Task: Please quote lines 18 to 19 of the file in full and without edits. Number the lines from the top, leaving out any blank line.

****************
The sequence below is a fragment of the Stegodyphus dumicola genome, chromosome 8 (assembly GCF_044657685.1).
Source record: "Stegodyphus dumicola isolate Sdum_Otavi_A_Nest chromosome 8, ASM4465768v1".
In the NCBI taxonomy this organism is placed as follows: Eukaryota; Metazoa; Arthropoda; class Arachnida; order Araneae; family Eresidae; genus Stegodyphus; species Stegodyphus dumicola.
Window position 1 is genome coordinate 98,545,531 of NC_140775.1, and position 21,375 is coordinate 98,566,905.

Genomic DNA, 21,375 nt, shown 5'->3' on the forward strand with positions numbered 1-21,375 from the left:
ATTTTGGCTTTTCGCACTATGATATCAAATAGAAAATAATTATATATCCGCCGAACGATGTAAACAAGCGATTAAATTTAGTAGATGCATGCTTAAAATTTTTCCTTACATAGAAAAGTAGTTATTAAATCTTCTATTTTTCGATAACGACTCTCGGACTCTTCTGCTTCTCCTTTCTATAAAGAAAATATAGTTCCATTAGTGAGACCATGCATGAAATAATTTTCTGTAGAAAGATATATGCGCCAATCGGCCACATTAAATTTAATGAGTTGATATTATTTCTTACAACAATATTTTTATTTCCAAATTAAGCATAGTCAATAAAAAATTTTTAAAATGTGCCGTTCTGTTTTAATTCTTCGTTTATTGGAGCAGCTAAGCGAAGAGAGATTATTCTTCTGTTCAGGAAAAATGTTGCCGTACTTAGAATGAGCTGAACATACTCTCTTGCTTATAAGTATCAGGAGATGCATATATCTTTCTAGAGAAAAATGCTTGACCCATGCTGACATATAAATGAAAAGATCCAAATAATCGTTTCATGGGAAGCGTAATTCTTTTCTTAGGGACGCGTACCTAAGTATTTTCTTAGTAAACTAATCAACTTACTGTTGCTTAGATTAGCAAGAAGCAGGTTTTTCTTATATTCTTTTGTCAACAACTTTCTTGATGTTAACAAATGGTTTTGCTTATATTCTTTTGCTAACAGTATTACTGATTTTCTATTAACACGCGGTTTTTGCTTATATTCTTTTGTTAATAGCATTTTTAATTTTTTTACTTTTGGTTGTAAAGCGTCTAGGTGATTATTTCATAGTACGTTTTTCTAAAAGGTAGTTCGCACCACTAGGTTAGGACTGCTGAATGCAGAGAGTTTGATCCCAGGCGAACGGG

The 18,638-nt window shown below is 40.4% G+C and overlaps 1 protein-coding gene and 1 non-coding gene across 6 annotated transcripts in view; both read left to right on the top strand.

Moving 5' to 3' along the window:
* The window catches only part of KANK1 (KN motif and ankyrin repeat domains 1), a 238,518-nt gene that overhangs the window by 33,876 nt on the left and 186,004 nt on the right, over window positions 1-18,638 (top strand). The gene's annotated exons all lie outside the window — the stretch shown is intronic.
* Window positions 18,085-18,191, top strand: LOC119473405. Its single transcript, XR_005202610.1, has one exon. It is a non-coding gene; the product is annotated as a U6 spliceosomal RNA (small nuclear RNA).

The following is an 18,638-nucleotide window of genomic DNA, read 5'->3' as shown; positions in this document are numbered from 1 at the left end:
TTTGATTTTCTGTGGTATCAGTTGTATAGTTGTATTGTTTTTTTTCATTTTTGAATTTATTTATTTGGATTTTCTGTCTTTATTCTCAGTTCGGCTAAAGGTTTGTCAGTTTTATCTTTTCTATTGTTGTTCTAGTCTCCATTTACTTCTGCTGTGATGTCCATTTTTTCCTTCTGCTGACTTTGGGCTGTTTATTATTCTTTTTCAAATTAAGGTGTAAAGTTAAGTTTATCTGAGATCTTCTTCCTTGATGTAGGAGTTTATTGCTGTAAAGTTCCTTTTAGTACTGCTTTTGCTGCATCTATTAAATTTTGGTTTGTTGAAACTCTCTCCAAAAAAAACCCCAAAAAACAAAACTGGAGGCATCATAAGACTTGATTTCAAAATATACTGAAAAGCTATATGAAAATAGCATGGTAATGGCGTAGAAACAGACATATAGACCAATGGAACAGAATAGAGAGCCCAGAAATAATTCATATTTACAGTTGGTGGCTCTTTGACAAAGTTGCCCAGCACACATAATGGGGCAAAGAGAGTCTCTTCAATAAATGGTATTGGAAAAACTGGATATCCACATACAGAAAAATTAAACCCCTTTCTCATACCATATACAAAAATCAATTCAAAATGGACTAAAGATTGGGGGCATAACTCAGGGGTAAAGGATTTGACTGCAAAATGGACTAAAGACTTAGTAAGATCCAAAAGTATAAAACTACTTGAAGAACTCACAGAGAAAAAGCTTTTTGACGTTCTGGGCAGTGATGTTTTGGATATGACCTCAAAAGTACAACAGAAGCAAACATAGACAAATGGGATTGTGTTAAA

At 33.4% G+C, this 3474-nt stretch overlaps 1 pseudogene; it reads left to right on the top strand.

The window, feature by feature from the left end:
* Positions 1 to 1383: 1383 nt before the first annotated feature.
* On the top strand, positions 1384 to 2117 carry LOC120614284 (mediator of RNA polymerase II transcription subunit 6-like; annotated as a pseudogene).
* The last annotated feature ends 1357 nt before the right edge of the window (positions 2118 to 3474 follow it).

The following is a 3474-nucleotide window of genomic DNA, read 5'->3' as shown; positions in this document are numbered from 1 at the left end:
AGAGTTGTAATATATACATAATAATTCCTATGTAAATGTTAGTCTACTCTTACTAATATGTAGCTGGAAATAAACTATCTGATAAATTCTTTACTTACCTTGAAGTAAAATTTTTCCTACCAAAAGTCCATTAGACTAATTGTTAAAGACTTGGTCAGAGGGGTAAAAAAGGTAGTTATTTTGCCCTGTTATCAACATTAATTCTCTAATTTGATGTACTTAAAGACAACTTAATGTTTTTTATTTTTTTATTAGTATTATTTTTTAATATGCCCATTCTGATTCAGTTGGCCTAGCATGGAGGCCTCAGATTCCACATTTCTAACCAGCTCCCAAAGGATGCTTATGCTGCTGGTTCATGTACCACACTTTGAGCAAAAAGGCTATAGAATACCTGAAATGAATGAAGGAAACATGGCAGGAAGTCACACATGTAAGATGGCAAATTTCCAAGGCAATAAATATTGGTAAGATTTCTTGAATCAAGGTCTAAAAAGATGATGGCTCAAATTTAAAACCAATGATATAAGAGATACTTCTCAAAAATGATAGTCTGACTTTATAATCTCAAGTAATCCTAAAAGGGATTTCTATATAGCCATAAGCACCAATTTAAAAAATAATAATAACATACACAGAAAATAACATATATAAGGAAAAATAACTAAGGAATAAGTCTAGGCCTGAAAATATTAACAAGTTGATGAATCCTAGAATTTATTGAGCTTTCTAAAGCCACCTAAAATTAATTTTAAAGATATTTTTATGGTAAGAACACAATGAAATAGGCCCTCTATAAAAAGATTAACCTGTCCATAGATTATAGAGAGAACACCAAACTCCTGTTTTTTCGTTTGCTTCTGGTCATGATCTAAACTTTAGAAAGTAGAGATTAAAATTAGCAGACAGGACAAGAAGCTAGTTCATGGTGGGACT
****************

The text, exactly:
The following is a 3474-nucleotide window of genomic DNA, read 5'->3' as shown; positions in this document are numbered from 1 at the left end:
AGAGTTGTAATATATACATAATAATTCCTATGTAAATGTTAGTCTACTCTTACTAATATGTAGCTGGAAATAAACTATCTGATAAATTCTTTACTTACCTTGAAGTAAAATTTTTCCTACCAAAAGTCCATTAGACTAATTGTTAAAGACTTGGTCAGAGGGGTAAAAAAGGTAGTTATTTTGCCCTGTTATCAACATTAATTCTCTAATTTGATGTACTTAAAGACAACTTAATGTTTTTTATTTTTTTATTAGTATTATTTTTTAATATGCCCATTCTGATTCAGTTGGCCTAGCATGGAGGCCTCAGATTCCACATTTCTAACCAGCTCCCAAAGGATGCTTATGCTGCTGGTTCATGTACCACACTTTGAGCAAAAAGGCTATAGAATACCTGAAATGAATGAAGGAAACATGGCAGGAAGTCACACATGTAAGATGGCAAATTTCCAAGGCAATAAATATTGGTAAGATTTCTTGAATCAAGGTCTAAAAAGATGATGGCTCAAATTTAAAACCAATGATATAAGAGATACTTCTCAAAAATGATAGTCTGACTTTATAATCTCAAGTAATCCTAAAAGGGATTTCTATATAGCCATAAGCACCAATTTAAAAAATAATAATAACATACACAGAAAATAACATATATAAGGAAAAATAACTAAGGAATAAGTCTAGGCCTGAAAATATTAACAAGTTGATGAATCCTAGAATTTATTGAGCTTTCTAAAGCCACCTAAAATTAATTTTAAAGATATTTTTATGGTAAGAACACAATGAAATAGGCCCTCTATAAAAAGATTAACCTGTCCATAGATTATAGAGAGAACACCAAACTCCTGTTTTTTCGTTTGCTTCTGGTCATGATCTAAACTTTAGAAAGTAGAGATTAAAATTAGCAGACAGGACAAGAAGCTAGTTCATGGTGGGACT